Author(s): Tim Hannigan
On a hot August afternoon in 1811, an army of 10,000 British redcoats splashed ashore through the muddy shallows off Batavia (the former name of Jakarta, Indonesia's capital) to conquer the Dutch colony of Java. They would remain there for five turbulent years. Drawing on both British and Javanese archival sources, this entertaining and highly readable narrative history-cum-biography explores the bloody battles and furious controversies that marked British rule in Java, and reveals the future founder of Singapore, Thomas Stamford Raffles - long celebrated as a hero, a liberal and a visionary - in a shocking new light, showing how he crushed dissent, looted palaces and incited massacres to further his own insatiable ambitions. The book features the dramatic Battle of Batavia, the sinister British expedition to Palembang, the 1812 sacking and looting of Yogyakarta, and various fights between soldiers and civilians, buffaloes and tigers, and Englishmen and Javanese.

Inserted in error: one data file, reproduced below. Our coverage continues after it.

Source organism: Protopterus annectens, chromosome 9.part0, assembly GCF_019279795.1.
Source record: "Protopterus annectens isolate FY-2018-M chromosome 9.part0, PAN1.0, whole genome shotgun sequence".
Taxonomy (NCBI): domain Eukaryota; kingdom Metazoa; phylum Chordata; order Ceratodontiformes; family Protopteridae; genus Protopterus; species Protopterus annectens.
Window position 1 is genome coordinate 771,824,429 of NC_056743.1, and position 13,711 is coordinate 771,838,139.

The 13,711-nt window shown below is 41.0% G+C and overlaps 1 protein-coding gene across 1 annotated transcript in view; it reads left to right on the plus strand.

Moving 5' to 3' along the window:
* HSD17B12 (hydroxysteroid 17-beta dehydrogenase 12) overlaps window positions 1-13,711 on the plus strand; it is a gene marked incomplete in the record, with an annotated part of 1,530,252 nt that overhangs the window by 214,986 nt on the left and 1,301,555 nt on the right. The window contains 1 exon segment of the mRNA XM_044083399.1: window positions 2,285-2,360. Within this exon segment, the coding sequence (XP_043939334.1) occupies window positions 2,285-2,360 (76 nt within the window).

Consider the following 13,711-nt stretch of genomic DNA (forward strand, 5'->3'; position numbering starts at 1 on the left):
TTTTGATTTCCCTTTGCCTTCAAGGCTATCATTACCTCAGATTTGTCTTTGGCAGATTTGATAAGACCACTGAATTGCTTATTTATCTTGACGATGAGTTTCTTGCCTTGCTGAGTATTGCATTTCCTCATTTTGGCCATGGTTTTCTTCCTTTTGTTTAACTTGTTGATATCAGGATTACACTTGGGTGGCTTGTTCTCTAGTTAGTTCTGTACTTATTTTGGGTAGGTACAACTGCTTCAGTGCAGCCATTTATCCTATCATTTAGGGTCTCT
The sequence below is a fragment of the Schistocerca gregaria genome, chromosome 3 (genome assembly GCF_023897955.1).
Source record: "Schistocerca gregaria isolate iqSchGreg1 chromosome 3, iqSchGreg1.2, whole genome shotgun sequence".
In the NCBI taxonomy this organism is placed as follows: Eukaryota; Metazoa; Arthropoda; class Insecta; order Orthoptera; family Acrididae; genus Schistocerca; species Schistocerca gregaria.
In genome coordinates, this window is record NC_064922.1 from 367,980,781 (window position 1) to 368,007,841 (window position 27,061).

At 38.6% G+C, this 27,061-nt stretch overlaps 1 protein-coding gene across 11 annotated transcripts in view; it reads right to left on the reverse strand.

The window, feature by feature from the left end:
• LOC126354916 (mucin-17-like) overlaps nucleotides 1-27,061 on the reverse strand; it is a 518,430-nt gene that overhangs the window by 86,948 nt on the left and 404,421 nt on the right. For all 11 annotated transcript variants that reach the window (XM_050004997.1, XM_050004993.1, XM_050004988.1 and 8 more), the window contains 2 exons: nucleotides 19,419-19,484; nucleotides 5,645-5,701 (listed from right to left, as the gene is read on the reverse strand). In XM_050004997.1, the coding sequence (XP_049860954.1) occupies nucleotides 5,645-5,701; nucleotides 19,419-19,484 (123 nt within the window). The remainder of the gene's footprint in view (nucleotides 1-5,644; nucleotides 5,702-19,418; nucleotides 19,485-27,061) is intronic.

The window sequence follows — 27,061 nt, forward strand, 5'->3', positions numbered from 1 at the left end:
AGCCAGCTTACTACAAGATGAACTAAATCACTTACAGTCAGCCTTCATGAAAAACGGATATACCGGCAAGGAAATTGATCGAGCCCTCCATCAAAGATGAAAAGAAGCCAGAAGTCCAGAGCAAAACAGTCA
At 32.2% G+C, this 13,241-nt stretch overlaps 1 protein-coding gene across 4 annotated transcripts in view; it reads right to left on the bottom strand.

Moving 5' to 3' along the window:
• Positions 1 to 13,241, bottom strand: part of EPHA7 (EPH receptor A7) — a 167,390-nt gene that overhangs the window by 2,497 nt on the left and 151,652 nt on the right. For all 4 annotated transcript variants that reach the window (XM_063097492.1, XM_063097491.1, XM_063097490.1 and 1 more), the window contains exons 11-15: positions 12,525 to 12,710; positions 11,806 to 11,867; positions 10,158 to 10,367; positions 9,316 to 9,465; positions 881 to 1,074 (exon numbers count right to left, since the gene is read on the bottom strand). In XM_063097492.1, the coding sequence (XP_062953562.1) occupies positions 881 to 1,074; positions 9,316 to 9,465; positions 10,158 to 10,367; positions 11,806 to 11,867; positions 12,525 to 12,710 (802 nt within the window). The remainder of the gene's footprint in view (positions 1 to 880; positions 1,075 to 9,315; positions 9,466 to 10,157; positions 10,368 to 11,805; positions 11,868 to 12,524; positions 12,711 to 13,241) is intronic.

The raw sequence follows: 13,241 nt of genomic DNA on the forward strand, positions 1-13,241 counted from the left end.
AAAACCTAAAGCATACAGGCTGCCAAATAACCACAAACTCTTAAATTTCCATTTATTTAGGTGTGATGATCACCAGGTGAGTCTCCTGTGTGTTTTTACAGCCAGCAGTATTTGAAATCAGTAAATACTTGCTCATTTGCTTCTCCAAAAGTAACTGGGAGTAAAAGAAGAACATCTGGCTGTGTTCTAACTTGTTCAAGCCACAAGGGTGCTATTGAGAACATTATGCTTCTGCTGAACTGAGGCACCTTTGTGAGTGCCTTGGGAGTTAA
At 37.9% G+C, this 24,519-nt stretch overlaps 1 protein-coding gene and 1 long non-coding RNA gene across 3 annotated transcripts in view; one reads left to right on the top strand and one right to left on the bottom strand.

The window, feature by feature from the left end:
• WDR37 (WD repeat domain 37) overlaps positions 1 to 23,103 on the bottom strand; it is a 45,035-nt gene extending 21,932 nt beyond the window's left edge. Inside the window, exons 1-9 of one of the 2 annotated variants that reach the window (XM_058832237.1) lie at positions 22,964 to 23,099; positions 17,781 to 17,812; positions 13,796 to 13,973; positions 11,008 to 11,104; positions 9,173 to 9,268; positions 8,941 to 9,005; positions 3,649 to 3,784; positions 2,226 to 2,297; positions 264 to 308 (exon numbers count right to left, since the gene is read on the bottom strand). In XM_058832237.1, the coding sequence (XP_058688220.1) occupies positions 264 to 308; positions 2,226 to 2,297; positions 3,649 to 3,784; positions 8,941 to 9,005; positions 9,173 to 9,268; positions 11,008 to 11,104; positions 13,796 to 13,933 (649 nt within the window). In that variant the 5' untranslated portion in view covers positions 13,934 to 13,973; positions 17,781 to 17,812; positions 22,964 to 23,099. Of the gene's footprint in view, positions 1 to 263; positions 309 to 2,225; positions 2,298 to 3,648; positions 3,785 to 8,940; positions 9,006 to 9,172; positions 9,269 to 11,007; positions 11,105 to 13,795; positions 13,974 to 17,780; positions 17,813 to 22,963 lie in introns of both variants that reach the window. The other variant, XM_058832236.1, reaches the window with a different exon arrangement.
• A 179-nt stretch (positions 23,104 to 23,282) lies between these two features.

'An excellent, authoritative account of the brief period of British rule, and the role of Raffles, in the early 19th century' Lonely Planet Indonesia ' - a vivid portrait - a gripping narrative - ' The Straits Times, Singapore 'A controversial reassessment of the mythical Raffles that seeks to question most of our comfortable assumptions about the "founder of Singapore"' Nigel Barley, author of "In The Footsteps of Stamford Raffles"
Tim Hannigan (London, UK) is an author and journalist specialising in Indonesia and the Indian Subcontinent. His first book, Murder in the Hindu Kush (The History Press, 2011), is a biography of the intriguing 19th-century British explorer George Hayward, and was shortlisted for the 2011 Boardman Tasker Prize.